Sepsis-associated acute kidney injury (SA-AKI) is common in critically ill patients and is strongly associated with adverse outcomes, including an increased risk of chronic kidney disease, cardiovascular events and death. The pathophysiology of SA-AKI remains elusive, although microcirculatory dysfunction, cellular metabolic reprogramming and dysregulated inflammatory responses have been implicated in preclinical studies. SA-AKI is best defined as the occurrence of AKI within 7 days of sepsis onset (diagnosed according to Kidney Disease Improving Global Outcome criteria and Sepsis 3 criteria, respectively). Improving outcomes in SA-AKI is challenging, as patients can present with either clinical or subclinical AKI. Early identification of patients at risk of AKI, or at risk of progressing to severe and/or persistent AKI, is crucial to the timely initiation of adequate supportive measures, including limiting further insults to the kidney. Accordingly, the discovery of biomarkers associated with AKI that can aid in early diagnosis is an area of intensive investigation. Additionally, high-quality evidence on best-practice care of patients with AKI, sepsis and SA-AKI has continued to accrue. Although specific therapeutic options are limited, several clinical trials have evaluated the use of care bundles and extracorporeal techniques as potential therapeutic approaches. Here we provide graded recommendations for managing SA-AKI and highlight priorities for future research.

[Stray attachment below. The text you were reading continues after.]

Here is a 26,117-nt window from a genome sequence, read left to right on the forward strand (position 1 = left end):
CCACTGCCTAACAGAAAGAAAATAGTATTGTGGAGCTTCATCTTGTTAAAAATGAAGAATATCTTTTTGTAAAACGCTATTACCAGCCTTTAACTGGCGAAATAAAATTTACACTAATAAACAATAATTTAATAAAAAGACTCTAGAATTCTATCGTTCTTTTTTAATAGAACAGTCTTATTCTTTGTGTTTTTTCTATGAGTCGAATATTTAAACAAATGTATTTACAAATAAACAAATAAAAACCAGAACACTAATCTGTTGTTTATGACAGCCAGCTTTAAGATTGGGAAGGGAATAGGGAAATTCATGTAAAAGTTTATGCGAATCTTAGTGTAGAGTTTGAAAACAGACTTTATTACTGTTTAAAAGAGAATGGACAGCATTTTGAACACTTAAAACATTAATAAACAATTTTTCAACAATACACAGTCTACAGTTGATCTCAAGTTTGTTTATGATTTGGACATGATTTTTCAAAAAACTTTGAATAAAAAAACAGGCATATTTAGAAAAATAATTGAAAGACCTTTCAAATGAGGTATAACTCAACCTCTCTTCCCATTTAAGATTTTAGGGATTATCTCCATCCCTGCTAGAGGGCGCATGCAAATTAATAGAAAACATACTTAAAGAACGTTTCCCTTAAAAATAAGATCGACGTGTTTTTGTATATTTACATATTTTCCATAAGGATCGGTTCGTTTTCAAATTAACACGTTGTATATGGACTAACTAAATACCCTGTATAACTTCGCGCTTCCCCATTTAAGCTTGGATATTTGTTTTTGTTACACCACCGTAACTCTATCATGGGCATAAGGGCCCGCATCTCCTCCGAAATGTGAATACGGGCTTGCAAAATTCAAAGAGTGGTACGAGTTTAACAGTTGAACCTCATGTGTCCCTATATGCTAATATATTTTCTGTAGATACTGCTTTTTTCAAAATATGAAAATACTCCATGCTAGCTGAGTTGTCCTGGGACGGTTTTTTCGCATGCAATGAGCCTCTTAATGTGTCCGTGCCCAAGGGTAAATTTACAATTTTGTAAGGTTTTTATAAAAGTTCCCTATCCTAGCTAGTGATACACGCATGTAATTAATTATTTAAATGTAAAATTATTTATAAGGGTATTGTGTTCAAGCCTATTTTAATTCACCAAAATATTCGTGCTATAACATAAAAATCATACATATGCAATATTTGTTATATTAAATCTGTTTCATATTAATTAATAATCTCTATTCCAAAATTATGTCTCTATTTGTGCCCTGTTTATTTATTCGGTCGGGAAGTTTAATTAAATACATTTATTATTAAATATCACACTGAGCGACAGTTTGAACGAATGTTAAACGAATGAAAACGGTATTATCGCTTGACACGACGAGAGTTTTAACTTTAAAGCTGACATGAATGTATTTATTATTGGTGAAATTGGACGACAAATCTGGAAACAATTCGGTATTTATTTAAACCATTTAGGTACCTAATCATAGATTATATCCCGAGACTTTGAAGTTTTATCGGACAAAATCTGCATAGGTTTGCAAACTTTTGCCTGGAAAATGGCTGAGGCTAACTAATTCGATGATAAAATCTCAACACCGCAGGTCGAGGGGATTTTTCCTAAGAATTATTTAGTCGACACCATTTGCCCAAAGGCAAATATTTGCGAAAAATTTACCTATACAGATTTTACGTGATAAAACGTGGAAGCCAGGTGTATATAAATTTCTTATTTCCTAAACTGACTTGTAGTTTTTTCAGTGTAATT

|Number of pages||17|
|Journal||Nature Reviews Nephrology|
|Early online date||23 Feb 2023|
|Publication status||E-pub ahead of print - 23 Feb 2023|
- Acute kidney injury
- Prognostic markers
ASJC Scopus subject areas